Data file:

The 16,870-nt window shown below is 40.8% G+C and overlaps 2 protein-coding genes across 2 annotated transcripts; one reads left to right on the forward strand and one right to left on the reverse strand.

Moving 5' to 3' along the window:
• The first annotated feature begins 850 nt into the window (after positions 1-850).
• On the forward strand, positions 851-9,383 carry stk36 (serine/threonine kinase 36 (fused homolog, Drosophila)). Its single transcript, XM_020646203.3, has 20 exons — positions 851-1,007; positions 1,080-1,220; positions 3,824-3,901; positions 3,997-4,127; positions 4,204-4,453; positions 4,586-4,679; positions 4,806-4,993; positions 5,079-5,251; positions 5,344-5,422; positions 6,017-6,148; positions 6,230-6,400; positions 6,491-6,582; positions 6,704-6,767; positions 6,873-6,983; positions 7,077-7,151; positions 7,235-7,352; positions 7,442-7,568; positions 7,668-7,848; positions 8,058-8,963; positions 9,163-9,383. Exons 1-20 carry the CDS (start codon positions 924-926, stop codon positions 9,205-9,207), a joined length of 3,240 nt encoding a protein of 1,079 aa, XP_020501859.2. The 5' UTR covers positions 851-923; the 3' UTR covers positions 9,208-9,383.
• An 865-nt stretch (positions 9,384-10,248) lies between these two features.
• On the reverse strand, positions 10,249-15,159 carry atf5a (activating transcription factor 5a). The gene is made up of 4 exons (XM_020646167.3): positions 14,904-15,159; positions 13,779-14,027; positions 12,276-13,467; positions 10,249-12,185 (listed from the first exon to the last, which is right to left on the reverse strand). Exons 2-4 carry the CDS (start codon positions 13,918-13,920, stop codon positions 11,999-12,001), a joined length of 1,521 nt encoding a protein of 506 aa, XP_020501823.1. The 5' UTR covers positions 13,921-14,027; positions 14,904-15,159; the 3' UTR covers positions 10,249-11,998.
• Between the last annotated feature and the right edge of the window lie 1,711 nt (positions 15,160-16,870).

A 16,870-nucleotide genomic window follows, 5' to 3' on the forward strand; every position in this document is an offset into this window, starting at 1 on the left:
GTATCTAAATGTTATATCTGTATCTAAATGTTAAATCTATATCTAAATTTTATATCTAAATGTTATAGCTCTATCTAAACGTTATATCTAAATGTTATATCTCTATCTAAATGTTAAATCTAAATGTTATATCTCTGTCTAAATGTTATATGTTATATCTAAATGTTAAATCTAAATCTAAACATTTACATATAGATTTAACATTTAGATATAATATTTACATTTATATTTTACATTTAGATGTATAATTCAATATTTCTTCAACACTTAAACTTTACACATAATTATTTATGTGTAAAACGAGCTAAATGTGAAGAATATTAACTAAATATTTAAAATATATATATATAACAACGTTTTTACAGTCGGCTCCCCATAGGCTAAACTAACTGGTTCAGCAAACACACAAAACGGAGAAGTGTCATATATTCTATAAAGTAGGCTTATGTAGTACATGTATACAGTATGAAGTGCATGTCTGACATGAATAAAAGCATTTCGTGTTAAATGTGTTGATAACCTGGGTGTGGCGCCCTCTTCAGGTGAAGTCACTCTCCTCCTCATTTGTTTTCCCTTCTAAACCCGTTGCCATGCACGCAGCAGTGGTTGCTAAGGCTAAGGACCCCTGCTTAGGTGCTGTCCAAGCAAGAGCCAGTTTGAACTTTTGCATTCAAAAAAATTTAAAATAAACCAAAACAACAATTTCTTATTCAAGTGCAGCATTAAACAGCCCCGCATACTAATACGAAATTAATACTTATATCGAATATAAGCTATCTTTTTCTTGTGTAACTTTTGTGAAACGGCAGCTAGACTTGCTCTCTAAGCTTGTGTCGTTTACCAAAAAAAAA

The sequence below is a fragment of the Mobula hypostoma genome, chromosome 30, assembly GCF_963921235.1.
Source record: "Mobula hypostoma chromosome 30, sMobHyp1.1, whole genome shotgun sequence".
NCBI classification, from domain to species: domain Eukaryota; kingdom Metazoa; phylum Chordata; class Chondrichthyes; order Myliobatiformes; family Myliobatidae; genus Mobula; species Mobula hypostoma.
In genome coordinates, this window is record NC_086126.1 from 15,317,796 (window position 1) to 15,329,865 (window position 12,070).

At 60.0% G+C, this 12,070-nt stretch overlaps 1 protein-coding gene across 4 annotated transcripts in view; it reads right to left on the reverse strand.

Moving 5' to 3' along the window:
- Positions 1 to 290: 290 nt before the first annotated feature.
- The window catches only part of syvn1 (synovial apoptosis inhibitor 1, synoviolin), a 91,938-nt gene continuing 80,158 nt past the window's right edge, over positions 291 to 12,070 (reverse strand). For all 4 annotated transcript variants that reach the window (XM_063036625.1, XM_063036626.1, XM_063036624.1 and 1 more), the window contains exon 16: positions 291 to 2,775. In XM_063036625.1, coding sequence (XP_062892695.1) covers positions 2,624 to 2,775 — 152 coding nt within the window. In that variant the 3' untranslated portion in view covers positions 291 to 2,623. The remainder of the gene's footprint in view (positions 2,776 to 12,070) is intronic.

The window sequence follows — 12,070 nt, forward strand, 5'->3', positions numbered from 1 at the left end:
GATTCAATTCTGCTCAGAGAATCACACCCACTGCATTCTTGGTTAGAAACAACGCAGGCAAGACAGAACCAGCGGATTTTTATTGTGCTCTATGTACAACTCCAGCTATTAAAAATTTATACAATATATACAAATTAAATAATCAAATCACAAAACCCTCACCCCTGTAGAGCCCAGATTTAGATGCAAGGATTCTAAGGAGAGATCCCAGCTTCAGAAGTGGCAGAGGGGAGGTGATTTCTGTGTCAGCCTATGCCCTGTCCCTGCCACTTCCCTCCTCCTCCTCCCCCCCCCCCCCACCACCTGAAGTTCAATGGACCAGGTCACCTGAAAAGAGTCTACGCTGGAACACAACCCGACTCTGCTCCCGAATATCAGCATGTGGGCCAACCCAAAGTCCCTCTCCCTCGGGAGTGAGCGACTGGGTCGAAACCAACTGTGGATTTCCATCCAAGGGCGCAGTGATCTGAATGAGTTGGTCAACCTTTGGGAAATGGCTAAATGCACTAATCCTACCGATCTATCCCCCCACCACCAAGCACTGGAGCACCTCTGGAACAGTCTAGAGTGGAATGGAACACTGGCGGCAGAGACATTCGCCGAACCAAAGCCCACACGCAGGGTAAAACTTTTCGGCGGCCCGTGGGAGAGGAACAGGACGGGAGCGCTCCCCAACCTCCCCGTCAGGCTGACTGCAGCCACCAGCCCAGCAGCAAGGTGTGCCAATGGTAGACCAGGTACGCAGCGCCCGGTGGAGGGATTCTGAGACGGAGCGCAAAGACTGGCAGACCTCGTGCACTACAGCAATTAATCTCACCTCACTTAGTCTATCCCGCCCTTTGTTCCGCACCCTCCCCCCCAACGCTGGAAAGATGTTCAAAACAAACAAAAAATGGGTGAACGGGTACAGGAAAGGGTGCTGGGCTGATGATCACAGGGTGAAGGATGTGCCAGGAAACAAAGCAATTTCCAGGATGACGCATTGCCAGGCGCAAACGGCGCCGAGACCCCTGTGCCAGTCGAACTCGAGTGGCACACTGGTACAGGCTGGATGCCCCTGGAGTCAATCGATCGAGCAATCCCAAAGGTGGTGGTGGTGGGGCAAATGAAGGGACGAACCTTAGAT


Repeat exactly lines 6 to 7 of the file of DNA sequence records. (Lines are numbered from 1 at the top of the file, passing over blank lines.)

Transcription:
• On the reverse strand, positions 10,249-15,159 carry atf5a (activating transcription factor 5a). The gene is made up of 4 exons (XM_020646167.3): positions 14,904-15,159; positions 13,779-14,027; positions 12,276-13,467; positions 10,249-12,185 (listed from the first exon to the last, which is right to left on the reverse strand). Exons 2-4 carry the CDS (start codon positions 13,918-13,920, stop codon positions 11,999-12,001), a joined length of 1,521 nt encoding a protein of 506 aa, XP_020501823.1. The 5' UTR covers positions 13,921-14,027; positions 14,904-15,159; the 3' UTR covers positions 10,249-11,998.
• Between the last annotated feature and the right edge of the window lie 1,711 nt (positions 15,160-16,870).